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FDA scrutinizes benefit of long-awaited lupus drug

WASHINGTON — Federal health officials said Friday that the first new drug developed to treat lupus in decades relieves disease symptoms, but they questioned the significance of its benefits, which varied across difference patient groups.

Human Genome Sciences is asking the Food and Drug Administration to approve Benlysta to relieve symptoms of lupus, a difficult-to-treat ailment in which the body attacks its own tissue and organs. If approved, the drug — which is being codeveloped with GlaxoSmithKline — would be the first new lupus treatment in about 50 years.

Two of three studies submitted by the companies show Benlysta improved patients’ scores on a test that measures lupus symptoms.

However, FDA reviewers raised a number of questions about the strength of Benlysta’s effect in briefing documents posted online Friday.

“The robustness and the clinical meaning of the efficacy findings warrant discussion,” states the FDA review.

Regulators pointed out that African American patients actually appeared to fare worse when taking the drug. Reviewers were also concerned that the drug’s benefit appeared greater among patients studied in Latin America, compared with those from the U.S. and Canada.

The FDA will ask a panel of outside experts about these discrepancies and also to vote on Benlysta’s safety and effectiveness at a meeting next Tuesday. The FDA is not required to follow the group’s advice, though it often does.

Panelists will also likely discuss the longevity of Benlysta’s effect.

In the companies’ studies, patients taking Benlysta — known generically as belimumab — had significantly fewer lupus symptoms after one year compared with those taking a placebo injection. However, follow-up studies have shown that after 76 weeks, patients taking Benlysta do not fare significantly better than those taking a sham treatment.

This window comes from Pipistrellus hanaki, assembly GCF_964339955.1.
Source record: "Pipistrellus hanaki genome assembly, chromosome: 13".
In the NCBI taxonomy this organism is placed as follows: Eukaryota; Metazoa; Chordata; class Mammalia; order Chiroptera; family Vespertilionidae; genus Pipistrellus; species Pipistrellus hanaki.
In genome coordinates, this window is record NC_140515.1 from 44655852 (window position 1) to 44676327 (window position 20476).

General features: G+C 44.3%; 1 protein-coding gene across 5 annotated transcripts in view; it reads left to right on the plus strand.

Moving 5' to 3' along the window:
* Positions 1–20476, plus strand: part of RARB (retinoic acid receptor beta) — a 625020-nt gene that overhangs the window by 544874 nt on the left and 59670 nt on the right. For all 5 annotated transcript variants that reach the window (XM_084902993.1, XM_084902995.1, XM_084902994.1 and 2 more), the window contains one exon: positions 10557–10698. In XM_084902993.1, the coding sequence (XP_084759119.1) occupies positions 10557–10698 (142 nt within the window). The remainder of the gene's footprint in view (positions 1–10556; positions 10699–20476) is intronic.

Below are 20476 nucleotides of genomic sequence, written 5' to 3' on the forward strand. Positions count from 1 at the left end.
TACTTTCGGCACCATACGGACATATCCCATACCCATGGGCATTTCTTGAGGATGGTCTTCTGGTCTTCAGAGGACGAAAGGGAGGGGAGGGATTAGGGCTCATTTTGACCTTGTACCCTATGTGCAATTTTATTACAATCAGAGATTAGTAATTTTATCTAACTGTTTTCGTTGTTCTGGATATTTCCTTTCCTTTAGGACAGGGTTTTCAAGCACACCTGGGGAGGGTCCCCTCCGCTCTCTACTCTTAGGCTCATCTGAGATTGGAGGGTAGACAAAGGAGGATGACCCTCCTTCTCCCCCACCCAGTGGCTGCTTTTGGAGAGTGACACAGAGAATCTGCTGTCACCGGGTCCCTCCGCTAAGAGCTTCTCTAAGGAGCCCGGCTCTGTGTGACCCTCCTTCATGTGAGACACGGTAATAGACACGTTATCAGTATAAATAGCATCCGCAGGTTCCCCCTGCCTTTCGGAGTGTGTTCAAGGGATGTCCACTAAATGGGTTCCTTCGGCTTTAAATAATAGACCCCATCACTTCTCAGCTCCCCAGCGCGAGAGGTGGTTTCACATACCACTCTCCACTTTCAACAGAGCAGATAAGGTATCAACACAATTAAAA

The FDA also outlined potential side effects of Benlysta, including infections, depression and suicide.

“If belimumab only has a modest effect for some patients and manifestations, is a possible increased risk of death, infection, or neuropsychiatric adverse effects worth the potential benefit?” ask the FDA reviewers.

Despite the somewhat critical review from the FDA, most analysts believe Benlysta will win approval from the FDA, simply because there are so few options for Lupus patients.

Lupus occurs more frequently in women than men, though it’s unclear why. The disease is marked by skin rashes, joint pain and swelling, inflammation of the kidneys and the fibrous tissue surrounding the heart, as well as other problems.

Current treatments for lupus include steroids, which can cause bone fractures, and chemotherapy drugs, which cause hair loss, anemia and diarrhea.

“Existing medications have been helpful in prolonging life, but at what cost? Is quality of life the cost of prolonging life?” asked Sandra Raymond, President of the Lupus Foundation of America, one of several patient groups expected to testify next Tuesday.

The FDA is scheduled to make its final decision on Benlysta by Dec. 9.

According to Human Genome Sciences, Benlysta blocks the antibodies that cause lupus symptoms in a subset of roughly three-fourths of patients. The company estimates there are 1.5 million patients in the U.S. who could benefit from the drug and 5 million worldwide.

Human Genome Sciences Inc., of Rockville, Md., and GlaxoSmithKline PLC, of Britain, are also seeking approval to market the injectable drug in Europe.

Shares of Human Genome Sciences fell $1.08, or 4 percent, to $25.40 in morning trading.